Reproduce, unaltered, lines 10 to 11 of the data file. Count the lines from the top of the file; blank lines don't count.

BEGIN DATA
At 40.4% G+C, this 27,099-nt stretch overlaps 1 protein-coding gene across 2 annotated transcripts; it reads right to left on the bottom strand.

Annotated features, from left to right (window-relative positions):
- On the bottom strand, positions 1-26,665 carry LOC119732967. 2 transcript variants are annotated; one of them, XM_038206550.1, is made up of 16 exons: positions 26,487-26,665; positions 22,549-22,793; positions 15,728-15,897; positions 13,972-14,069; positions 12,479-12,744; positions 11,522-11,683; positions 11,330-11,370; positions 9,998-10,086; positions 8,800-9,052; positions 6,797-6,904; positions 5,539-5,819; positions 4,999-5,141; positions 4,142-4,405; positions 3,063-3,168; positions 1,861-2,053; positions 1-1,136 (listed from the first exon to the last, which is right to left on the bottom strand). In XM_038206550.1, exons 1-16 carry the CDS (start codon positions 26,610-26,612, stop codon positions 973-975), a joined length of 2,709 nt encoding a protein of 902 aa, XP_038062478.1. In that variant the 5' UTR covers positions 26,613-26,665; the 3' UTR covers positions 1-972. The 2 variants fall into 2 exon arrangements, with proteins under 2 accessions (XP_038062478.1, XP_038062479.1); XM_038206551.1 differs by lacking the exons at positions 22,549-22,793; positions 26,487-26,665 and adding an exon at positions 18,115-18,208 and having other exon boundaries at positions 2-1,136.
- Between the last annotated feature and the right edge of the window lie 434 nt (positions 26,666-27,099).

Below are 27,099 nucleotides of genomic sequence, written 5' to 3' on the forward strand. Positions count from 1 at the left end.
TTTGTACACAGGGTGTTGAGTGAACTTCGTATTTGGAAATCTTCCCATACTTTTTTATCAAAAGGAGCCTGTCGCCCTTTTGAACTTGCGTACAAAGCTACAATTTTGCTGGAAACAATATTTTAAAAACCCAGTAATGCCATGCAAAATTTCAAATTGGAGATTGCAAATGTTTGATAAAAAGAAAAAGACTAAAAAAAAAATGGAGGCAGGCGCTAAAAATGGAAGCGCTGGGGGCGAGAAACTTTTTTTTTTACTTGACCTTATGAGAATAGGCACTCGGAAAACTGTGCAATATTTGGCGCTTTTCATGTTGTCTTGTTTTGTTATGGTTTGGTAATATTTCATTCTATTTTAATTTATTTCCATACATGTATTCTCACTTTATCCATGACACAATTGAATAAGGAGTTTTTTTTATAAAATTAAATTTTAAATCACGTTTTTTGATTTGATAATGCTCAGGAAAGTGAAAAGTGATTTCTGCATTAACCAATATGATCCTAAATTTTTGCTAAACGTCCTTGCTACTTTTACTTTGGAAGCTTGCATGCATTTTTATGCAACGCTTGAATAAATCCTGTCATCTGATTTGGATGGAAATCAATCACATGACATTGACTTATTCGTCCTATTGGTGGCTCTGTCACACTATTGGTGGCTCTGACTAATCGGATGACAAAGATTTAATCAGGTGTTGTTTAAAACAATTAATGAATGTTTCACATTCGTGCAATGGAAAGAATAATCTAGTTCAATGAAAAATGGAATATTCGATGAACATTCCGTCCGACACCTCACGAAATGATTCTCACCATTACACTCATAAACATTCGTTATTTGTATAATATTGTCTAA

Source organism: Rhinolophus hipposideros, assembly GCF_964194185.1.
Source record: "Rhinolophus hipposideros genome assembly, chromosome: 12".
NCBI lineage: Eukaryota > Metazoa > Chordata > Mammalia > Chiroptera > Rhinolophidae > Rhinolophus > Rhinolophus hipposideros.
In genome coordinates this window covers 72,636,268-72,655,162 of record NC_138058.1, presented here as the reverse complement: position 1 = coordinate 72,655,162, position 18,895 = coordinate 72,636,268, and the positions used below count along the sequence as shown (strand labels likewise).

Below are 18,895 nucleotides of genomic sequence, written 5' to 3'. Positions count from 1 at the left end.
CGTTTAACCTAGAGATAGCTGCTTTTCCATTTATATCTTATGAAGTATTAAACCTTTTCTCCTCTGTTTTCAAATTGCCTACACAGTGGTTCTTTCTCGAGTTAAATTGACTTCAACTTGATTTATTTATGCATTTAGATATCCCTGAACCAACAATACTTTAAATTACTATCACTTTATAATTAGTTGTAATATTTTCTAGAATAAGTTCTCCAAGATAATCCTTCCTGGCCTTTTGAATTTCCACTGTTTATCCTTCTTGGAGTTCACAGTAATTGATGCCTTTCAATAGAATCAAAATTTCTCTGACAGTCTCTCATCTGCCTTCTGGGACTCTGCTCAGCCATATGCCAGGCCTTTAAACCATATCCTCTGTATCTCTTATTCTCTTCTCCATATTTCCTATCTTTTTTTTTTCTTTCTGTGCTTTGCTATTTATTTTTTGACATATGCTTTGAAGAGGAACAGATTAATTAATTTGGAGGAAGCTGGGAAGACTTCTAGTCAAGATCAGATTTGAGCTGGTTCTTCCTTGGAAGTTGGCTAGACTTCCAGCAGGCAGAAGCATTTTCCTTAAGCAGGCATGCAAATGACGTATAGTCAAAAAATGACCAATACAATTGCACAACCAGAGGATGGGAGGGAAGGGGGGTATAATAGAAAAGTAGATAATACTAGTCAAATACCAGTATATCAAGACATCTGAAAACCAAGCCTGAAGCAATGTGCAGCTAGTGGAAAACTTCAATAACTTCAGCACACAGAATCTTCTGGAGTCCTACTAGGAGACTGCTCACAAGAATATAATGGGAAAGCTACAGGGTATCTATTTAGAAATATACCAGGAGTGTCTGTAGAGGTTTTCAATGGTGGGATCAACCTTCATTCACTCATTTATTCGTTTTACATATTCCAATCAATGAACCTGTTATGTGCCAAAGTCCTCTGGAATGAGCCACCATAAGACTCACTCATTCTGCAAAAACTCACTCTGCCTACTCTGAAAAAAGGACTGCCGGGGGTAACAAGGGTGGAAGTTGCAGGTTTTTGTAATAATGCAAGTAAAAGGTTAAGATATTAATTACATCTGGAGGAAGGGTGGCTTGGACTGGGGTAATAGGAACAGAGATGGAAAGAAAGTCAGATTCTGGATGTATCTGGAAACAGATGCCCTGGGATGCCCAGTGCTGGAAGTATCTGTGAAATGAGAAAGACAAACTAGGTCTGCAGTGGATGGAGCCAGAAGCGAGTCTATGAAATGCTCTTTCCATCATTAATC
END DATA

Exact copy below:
In genome coordinates this window covers 72,636,268-72,655,162 of record NC_138058.1, presented here as the reverse complement: position 1 = coordinate 72,655,162, position 18,895 = coordinate 72,636,268, and the positions used below count along the sequence as shown (strand labels likewise).

Below are 18,895 nucleotides of genomic sequence, written 5' to 3'. Positions count from 1 at the left end.